Has the COVID-19 pandemic impacted cancer rates?
It may be many years before surveillance data accurately depict COVID-19’s impact on cancer rates. Still, reduced access to healthcare facilities because of pandemic-related closures and reluctance to attend medical appointments because of fear of exposure to SARS-CoV-2 may have negatively impacted cancer prevention, diagnosis, and treatment.
Dr. Michael Zinner, the CEO and executive medical director at Miami Cancer Institute, told MNT:
“A report in the Journal of Clinical Oncology shared that, at the height of the pandemic in April 2020, colon cancer screenings by colonoscopy were down 75%. Modeled experiences show that at 10 years (2030), there are up to potentially 4,000 more deaths from colon cancer. Essentially, the warning is that these delayed screenings due to [COVID-19] are a ticking time bomb with a 10-year fuse.”
He added: “I worry that screening will also be impacted — mammograms, colonoscopies, CT scans for lung cancer, or even visits to the gynecologist. For example, we’ve gone to virtual visits for many of our medical oncologists, almost all of our genetics, almost all of our cancer patient support services, but we really can’t do that for radiation therapy or for surgical preop cases. We’ve really been hit.”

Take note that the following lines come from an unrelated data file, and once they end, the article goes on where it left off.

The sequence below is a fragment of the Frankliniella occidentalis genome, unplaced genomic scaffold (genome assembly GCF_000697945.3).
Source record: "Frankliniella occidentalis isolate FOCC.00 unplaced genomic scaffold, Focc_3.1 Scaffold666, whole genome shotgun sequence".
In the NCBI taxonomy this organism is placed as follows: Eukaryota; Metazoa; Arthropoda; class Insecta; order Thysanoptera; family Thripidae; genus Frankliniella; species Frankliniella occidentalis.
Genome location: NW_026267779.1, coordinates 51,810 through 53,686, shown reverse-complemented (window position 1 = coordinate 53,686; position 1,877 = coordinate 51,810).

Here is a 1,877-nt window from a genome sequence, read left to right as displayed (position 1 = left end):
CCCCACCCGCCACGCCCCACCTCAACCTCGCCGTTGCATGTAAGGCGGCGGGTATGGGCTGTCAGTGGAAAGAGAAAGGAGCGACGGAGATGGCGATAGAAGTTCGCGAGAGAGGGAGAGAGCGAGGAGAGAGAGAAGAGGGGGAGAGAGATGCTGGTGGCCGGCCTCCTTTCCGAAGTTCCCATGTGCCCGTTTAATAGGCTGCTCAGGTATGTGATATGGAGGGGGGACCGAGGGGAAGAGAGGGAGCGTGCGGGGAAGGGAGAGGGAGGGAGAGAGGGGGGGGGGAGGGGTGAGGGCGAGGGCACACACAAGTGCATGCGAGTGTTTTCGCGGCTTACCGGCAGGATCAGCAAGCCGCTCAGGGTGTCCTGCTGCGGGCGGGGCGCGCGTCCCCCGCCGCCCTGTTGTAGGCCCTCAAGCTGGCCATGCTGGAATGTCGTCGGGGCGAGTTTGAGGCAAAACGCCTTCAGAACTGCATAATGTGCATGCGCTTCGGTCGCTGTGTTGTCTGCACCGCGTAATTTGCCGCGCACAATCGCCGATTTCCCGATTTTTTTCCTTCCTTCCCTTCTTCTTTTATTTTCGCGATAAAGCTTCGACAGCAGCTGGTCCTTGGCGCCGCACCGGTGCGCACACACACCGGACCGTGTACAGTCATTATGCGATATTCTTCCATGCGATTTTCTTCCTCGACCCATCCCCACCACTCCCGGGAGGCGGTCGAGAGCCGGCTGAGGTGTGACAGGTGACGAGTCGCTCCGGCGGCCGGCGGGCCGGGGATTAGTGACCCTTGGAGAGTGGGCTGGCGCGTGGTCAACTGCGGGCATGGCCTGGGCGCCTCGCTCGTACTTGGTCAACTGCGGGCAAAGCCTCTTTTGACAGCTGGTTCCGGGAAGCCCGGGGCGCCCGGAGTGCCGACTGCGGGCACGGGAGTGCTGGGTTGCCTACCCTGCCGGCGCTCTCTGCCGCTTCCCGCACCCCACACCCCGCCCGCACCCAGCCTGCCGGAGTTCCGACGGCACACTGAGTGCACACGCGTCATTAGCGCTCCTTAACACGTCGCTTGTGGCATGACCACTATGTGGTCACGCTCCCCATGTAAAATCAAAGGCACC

Dr. Zinner reported that, as of early- to mid-January, 310 out of 1,800 employees at his place of work — about 17% — were absent due to COVID-19. This included 7 out of 12 radiation therapists.
“Unfortunately, it’s the same in [New York] and Boston. In Boston, they have administrators being used as transport, pushing patients to X-ray and radiation therapy. It’s been dramatic, but hopefully, we’re on the recovery side of Omicron. [B]ut I don’t know for sure,” he said.
Dr. Zinner emphasized that people with cancer were receiving appropriate treatment despite these challenges.